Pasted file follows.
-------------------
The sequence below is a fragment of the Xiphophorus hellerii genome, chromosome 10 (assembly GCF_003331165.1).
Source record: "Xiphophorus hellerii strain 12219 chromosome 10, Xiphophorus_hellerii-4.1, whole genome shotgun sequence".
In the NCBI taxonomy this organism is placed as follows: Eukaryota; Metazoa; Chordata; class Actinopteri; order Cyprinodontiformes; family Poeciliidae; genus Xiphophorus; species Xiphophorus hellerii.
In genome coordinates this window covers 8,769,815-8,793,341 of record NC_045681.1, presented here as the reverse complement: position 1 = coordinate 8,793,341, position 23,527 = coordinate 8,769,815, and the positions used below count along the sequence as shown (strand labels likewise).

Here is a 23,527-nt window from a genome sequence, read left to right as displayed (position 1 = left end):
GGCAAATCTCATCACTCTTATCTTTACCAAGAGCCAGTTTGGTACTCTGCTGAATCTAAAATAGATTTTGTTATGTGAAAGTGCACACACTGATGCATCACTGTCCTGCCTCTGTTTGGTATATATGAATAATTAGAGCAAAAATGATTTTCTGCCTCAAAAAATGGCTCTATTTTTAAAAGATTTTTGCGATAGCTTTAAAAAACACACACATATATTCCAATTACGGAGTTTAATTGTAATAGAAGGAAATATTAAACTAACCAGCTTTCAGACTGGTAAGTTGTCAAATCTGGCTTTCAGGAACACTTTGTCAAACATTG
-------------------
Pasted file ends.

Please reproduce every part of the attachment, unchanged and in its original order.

The sequence below is a fragment of the Xiphophorus hellerii genome, chromosome 10 (assembly GCF_003331165.1).
Source record: "Xiphophorus hellerii strain 12219 chromosome 10, Xiphophorus_hellerii-4.1, whole genome shotgun sequence".
In the NCBI taxonomy this organism is placed as follows: Eukaryota; Metazoa; Chordata; class Actinopteri; order Cyprinodontiformes; family Poeciliidae; genus Xiphophorus; species Xiphophorus hellerii.
In genome coordinates this window covers 8,769,815-8,793,341 of record NC_045681.1, presented here as the reverse complement: position 1 = coordinate 8,793,341, position 23,527 = coordinate 8,769,815, and the positions used below count along the sequence as shown (strand labels likewise).

Here is a 23,527-nt window from a genome sequence, read left to right as displayed (position 1 = left end):
GGCAAATCTCATCACTCTTATCTTTACCAAGAGCCAGTTTGGTACTCTGCTGAATCTAAAATAGATTTTGTTATGTGAAAGTGCACACACTGATGCATCACTGTCCTGCCTCTGTTTGGTATATATGAATAATTAGAGCAAAAATGATTTTCTGCCTCAAAAAATGGCTCTATTTTTAAAAGATTTTTGCGATAGCTTTAAAAAACACACACATATATTCCAATTACGGAGTTTAATTGTAATAGAAGGAAATATTAAACTAACCAGCTTTCAGACTGGTAAGTTGTCAAATCTGGCTTTCAGGAACACTTTGTCAAACATTG